A scandal has been brewing in Latvia over the last half year and yesterday the activity spiked shocking the media and some IT people in the country. I'll go back and explain what happened first, what is happening now and why this could have a heavy impact on IT and journalists in Latvia.
At the end of last year, there were rumours that the IT system of Latvia's Internal Revenue System was 'hacked' and millions of documents had been downloaded by multiple organizations. Shortly thereafter more details on the glaring security hole became public (after it was closed).
There is a full electronic interface to give all reports to the IRS electronically (at http://eds.vid.gov.lv) and as part of that system you could also view and export monthly report summaries about your organization into XML and PDF files. After the system checked that you are authorized to access the report, you were redirected to the URL to actually download the report by report ID (as a single param in a GET request). Unfortunately, report IDs were predicable and the script that gave the reports for download did not check if you were authorized to get that report. It did not even check if were logged into the system.
There were suspicions that the authorization was disabled on purpose to allow to leak data on purpose, but apparently it was an error of forgetting to disable debug code in production environment.
The error was discovered only because the firewall administrator noticed an unexplained stable increase of traffic, especially during night hours when typically the traffic fully stopped. Apparently a single hacker (who later identified himself as 'Neo' to the press) discovered the flaw and wrote a script to just try all possible report ids and get as much data out as possible. This had been going on for months, before someone noticed.
After the flaw was discovered and a bit of time passed, Neo made his first move - he published the list of top salaries in a governmental company, that clearly showed that the top leadership of this company failed to cut their salary by 40%, like everyone elses during harsh budget cuts of 2009. He stripped the names and ids of the specific employees, but named the company which made it pretty easy to figure out who was who.
The society was outraged that the top managers in a government owned company failed to comply with the strict pay cut that everyone else in government had to endure. But after a few weeks the outrage subsided and no action followed from the government or law enforcement.
Neo continued to release documents detailing salaries of top managers in different Latvian government companies. And each time after short outrage, nothing happened. Neo gave an interview where he said that he was disappointed in the passivity of the Latvian people in face of such blatant injustices.
After a few month Neo went silent, promising to return before parliamentary elections this fall.
However, this week a new development shocked everyone - in the middle of the night two police SWAT teams went into action: one detained Ilmārs Poikāns, a researcher in artificial intelligence at the University of Latvia's Computer Science department and another raided the home of a Latvian TV journalist Ilze Nagle who interviewed Neo. Poikāns confessed of being Neo the next day and was released (with travel restrictions, pending trial) today.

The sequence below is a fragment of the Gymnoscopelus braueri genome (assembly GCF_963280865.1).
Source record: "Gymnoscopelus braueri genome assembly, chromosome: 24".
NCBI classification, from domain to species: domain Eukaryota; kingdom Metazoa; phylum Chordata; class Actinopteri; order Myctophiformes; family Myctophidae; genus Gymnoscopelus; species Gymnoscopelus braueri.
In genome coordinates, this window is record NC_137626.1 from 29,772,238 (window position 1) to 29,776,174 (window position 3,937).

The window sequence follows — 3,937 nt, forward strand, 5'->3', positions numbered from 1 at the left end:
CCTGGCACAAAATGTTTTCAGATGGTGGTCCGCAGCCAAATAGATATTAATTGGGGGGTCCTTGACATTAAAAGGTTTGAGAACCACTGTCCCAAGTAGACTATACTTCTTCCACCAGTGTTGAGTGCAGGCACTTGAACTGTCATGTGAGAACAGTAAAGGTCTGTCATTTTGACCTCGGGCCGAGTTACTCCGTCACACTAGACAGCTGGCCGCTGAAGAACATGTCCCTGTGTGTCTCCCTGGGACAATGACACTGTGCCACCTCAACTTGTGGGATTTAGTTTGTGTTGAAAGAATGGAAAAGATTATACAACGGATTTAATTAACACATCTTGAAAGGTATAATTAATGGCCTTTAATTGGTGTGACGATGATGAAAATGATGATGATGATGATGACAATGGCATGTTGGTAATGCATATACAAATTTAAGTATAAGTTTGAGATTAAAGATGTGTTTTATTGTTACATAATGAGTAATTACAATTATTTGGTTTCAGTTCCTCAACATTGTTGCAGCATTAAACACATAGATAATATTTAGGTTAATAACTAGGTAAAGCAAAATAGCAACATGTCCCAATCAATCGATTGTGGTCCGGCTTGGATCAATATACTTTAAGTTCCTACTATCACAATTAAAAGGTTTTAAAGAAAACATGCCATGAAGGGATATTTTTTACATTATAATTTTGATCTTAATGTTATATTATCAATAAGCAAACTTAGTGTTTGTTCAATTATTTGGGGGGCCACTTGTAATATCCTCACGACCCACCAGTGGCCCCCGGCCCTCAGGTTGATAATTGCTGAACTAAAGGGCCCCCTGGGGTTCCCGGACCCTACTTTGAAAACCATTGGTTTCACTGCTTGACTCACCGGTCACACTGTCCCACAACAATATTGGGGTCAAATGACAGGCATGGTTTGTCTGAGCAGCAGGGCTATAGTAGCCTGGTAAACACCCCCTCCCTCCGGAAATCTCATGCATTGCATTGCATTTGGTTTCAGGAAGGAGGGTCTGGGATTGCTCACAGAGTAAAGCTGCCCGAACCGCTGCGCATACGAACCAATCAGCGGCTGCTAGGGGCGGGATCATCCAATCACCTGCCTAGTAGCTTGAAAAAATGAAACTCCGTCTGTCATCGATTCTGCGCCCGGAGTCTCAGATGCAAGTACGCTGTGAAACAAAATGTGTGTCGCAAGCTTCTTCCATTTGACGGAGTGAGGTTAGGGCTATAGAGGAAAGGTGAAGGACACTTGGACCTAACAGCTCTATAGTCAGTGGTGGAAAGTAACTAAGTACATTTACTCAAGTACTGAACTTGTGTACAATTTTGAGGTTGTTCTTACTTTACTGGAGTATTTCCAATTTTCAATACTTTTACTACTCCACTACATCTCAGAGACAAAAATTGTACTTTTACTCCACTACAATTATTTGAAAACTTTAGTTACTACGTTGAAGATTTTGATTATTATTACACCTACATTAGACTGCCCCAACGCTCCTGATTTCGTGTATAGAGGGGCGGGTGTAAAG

Politicians reacted immediately - opposition demanded the resignation of the Interior Minister over 'such blatant disregard of freedom of press' and another politician (who is also a famous lawyer) Aleksejs Loskutovs volunteered to defend Neo pro-bono (on Twitter, no less). Almost all Latvian online media have the arrest of Neo and the raid on the home of a journalist as main stories of the day.
As a legal titbit, we also know that Neo is being charged with breaking statutes 145 and and 244p2 of the criminal law. Statute 145 is hard to find applicable in this situation as talks about actions done by 'people authorized (..) to access [private] information'. Statute 244p2 will also be hard to pin down as it mentions 'influencing system resources of (an IT system)' and 'if such action caused severe harm'. It looks like the first part talks about at least a DoS attack (which did not happen in this case) and also there was no measurable harm from these leaks.
Also Neo was careful to strip all personally identifying information (such as names, social security numbers and addresses of the employees in question), so it will be hard to pin him on that. Also no actual breaking or other modification of an IT system occurred. And no 'specialized software' was used beyond a trivial script such as :
for i in range(0,7000000):
A lot of commentators on the Internet likened the situation to walking trough an unlocked door and stealing something. I think that analogy is very incorrect - there was no door, and nothing went missing after the action.
I came up with a different analogy - there was this corridor with a lot of doors in IRS, locked steel doors. You were instructed to go to a room with a specified number and given a key to that room to unlock it and see your secret info. However, that corridor opened out to the street on one end, oh and also the walls of the rooms with all the secrets were transparent. So Neo walked into the corridor, looked at some of the secrets, wrote them down (to remember them better) and then went out and discussed the worst examples abuses of power he saw.
In the end IRS had to learn their lesson - if you have to put naked photos of yourself on the Internet (or something equally embarrassing), then make damn sure you password protect that, but if you don't then don't cry that someone 'hacked' you and 'stole' you pictures.
What other people think:
We'll see how the story develops soon.Share on Twitter Share on Facebook